The boundary layer height can be as low as a few tens of metres, such as in cooling air at night, or as high as several kilometres over the desert in the middle of a hot sunny day. When the boundary layer height is low, higher concentrations of pollutants (emitted from the Earth's surface) can develop.

The boundary layer height calculation is based on the bulk Richardson number (a measure of the atmospheric conditions) following the conclusions of a 2012 review. See further information.
m  
sdor 160 Standard deviation of orography This parameter is one of four parameters (the others being angle of sub-gridscale orography, slope and anisotropy) that describe the features of the orography that are too small to be resolved by the model grid. These four parameters are calculated for orographic features with horizontal scales comprised between 5 km and the model grid resolution, being derived from the height of valleys, hills and mountains at about 1 km resolution. They are used as input for the sub-grid orography scheme which represents low-level blocking and orographic gravity wave effects.

This parameter represents the standard deviation of the height of the sub-grid valleys, hills and mountains within a grid box.
m  
isor 161 Anisotropy of sub-gridscale orography This parameter is one of four parameters (the others being standard deviation, slope and angle of sub-gridscale orography) that describe the features of the orography that are too small to be resolved by the model grid. These four parameters are calculated for orographic features with horizontal scales comprised between 5 km and the model grid resolution, being derived from the height of valleys, hills and mountains at about 1 km resolution. They are used as input for the sub-grid orography scheme which represents low-level blocking and orographic gravity wave effects.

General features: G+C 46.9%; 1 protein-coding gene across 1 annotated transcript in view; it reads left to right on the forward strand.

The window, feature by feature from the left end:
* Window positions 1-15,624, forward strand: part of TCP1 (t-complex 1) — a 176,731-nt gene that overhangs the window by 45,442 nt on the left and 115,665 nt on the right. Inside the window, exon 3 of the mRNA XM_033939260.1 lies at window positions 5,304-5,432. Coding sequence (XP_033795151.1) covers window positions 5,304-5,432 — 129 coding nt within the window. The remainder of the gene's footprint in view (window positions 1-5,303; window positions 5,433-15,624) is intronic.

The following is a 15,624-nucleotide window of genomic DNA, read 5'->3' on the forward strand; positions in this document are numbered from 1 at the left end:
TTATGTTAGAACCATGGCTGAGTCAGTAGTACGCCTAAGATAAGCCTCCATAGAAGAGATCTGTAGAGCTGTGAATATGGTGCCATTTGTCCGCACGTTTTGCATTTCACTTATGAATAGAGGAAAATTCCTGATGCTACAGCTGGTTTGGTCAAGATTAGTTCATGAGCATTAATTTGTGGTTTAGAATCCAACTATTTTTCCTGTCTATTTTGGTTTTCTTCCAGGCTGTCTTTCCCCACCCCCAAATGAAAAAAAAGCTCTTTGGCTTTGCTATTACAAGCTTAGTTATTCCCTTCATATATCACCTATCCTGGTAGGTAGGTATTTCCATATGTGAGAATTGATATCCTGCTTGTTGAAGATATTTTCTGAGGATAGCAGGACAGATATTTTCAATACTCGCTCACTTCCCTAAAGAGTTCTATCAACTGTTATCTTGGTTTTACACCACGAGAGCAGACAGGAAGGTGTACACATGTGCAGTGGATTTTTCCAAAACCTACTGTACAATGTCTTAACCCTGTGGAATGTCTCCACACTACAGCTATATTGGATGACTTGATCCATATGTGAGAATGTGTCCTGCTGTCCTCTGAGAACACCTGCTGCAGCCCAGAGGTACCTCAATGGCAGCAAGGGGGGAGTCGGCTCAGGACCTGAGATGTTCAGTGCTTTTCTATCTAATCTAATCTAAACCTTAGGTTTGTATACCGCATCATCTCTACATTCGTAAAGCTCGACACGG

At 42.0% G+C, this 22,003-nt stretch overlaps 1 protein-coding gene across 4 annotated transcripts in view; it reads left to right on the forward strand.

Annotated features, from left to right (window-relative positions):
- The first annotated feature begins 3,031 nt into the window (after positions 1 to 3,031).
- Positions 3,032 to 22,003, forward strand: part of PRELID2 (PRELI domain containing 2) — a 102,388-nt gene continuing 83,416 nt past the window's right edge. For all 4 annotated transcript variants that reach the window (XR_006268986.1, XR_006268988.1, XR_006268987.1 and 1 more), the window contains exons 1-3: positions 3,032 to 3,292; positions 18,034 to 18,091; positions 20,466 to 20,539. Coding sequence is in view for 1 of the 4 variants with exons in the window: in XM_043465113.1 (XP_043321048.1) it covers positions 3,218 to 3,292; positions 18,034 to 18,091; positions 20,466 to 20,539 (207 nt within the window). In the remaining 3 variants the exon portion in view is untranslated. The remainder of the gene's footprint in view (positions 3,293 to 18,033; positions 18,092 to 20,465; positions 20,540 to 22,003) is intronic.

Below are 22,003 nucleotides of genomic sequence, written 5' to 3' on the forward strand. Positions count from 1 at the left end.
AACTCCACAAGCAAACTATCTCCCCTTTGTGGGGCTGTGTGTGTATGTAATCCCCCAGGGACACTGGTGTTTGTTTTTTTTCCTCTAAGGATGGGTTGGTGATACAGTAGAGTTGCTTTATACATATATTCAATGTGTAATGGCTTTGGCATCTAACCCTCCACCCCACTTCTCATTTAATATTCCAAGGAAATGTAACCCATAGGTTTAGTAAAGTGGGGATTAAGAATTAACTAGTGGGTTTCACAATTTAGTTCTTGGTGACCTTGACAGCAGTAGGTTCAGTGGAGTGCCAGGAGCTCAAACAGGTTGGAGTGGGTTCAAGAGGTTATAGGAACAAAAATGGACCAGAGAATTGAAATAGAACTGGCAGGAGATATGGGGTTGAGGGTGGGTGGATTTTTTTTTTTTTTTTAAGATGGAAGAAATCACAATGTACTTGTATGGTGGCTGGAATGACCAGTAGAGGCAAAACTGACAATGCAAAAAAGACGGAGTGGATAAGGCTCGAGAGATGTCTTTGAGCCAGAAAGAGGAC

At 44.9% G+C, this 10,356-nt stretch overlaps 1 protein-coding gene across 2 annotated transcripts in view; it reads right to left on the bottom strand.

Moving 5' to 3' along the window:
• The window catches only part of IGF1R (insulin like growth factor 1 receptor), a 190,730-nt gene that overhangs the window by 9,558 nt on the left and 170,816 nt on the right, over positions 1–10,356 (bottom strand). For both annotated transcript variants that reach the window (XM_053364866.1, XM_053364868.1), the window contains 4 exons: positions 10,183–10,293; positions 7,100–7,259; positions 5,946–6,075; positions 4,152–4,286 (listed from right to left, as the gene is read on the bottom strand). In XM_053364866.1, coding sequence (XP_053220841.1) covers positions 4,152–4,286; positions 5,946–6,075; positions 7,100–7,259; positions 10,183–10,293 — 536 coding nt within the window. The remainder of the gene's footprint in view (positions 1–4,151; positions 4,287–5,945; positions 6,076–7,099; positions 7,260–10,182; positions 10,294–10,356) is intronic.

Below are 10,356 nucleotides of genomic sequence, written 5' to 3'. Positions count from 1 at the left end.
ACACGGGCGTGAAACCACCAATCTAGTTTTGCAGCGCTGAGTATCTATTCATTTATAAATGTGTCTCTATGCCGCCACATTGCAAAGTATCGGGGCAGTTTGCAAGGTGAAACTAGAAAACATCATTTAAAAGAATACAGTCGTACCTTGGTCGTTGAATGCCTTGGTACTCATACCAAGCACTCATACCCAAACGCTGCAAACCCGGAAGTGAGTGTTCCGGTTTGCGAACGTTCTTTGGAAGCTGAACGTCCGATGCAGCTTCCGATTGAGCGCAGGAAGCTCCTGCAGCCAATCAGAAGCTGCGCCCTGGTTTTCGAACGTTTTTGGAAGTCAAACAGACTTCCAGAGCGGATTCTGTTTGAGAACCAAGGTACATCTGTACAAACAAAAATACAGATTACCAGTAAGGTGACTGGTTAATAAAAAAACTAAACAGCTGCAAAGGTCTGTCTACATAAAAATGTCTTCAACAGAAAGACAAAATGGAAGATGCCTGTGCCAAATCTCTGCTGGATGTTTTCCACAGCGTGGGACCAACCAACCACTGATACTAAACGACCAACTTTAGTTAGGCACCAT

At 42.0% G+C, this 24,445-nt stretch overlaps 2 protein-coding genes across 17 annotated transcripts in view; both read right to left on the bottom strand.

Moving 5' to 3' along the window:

This parameter is a measure of how much the shape of the terrain in the horizontal plane (from a bird's-eye view) is distorted from a circle.

A value of one is a circle, less than one an ellipse, and 0 is a ridge. In the case of a ridge, wind blowing parallel to it does not exert any drag on the flow, but wind blowing perpendicular to it exerts the maximum drag.
~  
anor 162 Angle of sub-gridscale orography This parameter is one of four parameters (the others being standard deviation, slope and anisotropy) that describe the features of the orography that are too small to be resolved by the model grid. These four parameters are calculated for orographic features with horizontal scales comprised between 5 km and the model grid resolution, being derived from the height of valleys, hills and mountains at about 1 km resolution. They are used as input for the sub-grid orography scheme which represents low-level blocking and orographic gravity wave effects.

The angle of the sub-grid scale orography characterises the geographical orientation of the terrain in the horizontal plane (from a bird's-eye view) relative to an eastwards axis.
radians  
slor 163 Slope of sub-gridscale orography This parameter is one of four parameters (the others being standard deviation, angle and anisotropy) that describe the features of the orography that are too small to be resolved by the model grid. These four parameters are calculated for orographic features with horizontal scales comprised between 5 km and the model grid resolution, being derived from the height of valleys, hills and mountains at about 1 km resolution. They are used as input for the sub-grid orography scheme which represents low-level blocking and orographic gravity wave effects.

This parameter represents the slope of the sub-grid valleys, hills and mountains. A flat surface has a value of 0, and a 45 degree slope has a value of 0.5.
~  
tcc 164 Total cloud cover This parameter is the proportion of a grid box covered by cloud. Total cloud cover is a single level field calculated from the cloud occurring at different model levels through the atmosphere. Assumptions are made about the degree of overlap/randomness between clouds at different heights.

Cloud fractions vary from 0 to 1.
(0 - 1)  
10u 165 10 metre U wind component This parameter is the eastward component of the 10m wind. It is the horizontal speed of air moving towards the east, at a height of ten metres above the surface of the Earth, in metres per second.